As the prominence of social media continues to grow, new statistics show that Americans expect their businesses to have a presence on these networks. More specifically, they want to see CEOs use social media to connect with their customers. The Global Street Fight Study from Harris Poll and G&S Business Communications has found that 64 percent of Americans think it's important for senior business leaders to have an active social media account.
"There's been a lot of industry buzz encouraging CEOs and other senior business leaders to engage on social media, but not much has been said about what the general public expects from senior leaders once they start posting, tweeting and sharing," said Steve Halsey, G&S principal and managing director of business consulting.
Americans see CEOs' presence on social media as their effort to keep customers up-to-date on the latest happenings with their companies, whether it pertains to new products or investments. Only 16 percent view CEOs' social media usage as story-telling - Americans expect to receive factual information from them on networks, such as Facebook and Twitter.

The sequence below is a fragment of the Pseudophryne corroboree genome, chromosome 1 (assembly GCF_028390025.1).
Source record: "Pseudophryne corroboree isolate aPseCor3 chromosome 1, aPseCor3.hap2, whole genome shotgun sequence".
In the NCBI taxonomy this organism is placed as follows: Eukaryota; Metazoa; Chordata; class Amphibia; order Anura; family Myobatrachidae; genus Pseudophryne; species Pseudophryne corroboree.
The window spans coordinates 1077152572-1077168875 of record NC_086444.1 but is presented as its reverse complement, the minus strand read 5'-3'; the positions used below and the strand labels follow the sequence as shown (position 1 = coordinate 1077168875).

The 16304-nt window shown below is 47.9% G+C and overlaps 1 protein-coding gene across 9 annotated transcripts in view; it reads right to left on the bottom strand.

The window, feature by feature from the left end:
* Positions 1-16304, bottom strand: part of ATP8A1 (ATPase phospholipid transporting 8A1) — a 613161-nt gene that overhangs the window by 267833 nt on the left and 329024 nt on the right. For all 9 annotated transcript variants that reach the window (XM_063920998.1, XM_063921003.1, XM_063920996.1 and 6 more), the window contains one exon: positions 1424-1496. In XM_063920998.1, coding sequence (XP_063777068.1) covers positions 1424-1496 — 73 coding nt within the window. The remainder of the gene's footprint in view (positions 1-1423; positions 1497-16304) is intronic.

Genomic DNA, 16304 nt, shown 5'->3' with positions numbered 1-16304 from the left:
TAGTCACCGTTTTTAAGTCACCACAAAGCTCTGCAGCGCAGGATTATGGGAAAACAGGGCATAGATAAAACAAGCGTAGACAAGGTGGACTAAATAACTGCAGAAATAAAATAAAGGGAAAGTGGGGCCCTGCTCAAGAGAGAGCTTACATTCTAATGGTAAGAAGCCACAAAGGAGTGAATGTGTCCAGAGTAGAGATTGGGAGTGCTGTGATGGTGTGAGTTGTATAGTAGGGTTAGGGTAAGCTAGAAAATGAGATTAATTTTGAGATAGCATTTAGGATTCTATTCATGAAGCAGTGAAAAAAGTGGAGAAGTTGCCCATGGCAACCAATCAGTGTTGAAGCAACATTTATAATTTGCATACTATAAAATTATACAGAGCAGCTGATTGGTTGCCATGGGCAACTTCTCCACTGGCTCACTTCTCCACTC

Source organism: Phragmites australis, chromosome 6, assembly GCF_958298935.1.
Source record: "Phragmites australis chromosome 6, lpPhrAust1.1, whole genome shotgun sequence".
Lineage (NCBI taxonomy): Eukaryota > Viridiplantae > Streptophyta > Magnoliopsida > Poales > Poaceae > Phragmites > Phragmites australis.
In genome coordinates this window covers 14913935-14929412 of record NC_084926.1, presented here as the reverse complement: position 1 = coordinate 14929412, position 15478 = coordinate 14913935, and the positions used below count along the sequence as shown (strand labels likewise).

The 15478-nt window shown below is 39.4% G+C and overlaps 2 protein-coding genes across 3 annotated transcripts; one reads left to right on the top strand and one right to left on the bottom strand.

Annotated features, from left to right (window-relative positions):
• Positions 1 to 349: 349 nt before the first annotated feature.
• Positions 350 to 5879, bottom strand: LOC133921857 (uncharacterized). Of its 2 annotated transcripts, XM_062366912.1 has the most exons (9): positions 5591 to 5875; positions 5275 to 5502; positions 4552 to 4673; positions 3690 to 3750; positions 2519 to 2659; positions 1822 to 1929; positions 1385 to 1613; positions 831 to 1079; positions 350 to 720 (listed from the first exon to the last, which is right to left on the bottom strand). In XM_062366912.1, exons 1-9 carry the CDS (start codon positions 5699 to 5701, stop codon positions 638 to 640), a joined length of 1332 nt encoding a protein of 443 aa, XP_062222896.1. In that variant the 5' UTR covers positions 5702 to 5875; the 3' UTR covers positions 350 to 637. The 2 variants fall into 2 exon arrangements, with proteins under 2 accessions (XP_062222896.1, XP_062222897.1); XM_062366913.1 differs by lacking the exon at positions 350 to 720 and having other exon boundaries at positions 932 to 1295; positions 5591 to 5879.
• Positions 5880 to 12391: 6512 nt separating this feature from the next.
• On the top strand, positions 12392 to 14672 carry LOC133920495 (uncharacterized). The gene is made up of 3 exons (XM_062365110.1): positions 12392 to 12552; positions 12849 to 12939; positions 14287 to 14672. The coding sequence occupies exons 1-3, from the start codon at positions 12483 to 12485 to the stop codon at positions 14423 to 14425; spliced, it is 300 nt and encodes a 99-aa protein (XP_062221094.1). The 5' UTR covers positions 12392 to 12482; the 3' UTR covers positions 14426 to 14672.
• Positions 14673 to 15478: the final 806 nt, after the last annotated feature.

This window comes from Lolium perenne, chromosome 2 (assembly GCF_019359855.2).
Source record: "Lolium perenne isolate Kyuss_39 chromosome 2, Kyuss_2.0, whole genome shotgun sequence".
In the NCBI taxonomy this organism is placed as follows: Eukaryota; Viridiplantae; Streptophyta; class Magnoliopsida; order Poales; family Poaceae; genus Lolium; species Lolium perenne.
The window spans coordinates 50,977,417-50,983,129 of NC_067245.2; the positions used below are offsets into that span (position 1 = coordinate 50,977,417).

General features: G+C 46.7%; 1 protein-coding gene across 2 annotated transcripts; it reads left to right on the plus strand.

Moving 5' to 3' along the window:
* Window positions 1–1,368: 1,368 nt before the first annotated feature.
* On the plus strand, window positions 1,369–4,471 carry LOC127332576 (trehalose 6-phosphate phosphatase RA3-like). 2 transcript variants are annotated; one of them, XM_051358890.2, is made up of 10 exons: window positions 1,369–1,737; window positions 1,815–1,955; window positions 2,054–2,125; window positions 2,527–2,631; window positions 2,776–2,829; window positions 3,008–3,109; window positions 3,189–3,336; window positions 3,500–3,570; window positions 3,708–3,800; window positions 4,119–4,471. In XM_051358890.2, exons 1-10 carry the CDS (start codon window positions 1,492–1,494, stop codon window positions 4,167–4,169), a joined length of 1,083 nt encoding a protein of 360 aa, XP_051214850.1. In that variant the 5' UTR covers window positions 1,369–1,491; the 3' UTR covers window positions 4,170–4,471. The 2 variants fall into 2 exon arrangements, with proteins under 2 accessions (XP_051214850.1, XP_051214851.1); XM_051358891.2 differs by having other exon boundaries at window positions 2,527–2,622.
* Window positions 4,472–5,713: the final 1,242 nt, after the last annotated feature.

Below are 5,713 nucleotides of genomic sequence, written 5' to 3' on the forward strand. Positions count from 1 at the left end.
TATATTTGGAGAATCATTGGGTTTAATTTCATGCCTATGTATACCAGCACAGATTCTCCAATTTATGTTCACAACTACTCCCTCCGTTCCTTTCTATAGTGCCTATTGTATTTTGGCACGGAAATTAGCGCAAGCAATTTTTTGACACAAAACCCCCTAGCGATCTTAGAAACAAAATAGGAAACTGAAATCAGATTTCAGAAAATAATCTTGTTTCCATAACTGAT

"On social media, the voice of senior leadership and the company appear to be one and the same in the minds of most Americans," said Carol Gstalder, Nielsen senior vice president of consumer insights and co-author of the annual Global Street Fight survey. "Four in 10 Americans follow senior leaders on social media and what senior leaders communicate shapes how the public perceives the reputation of the company. This is incredibly significant from a corporate communications stand point in terms of building reputational equity, influencing stakeholder behavior, and drawing on that equity in times of crisis."
As one might expect, younger generations are more likely to keep up with senior business leaders and brands via social media. About 63 percent of Millennials and 58 percent of Gen Xers hear about what's going on with companies on social media, as opposed to other channels. Furthermore, 53 percent of Millennials and 47 percent of young Gen Xers place more trust in company information they read on social media.
"Social media gives the public a unique opportunity to see a company through the lens of its leader and for senior leaders to listen through the lens of their stakeholders," Hasley continued.
A total of 2,018 American adults were surveyed for the study in March 2016.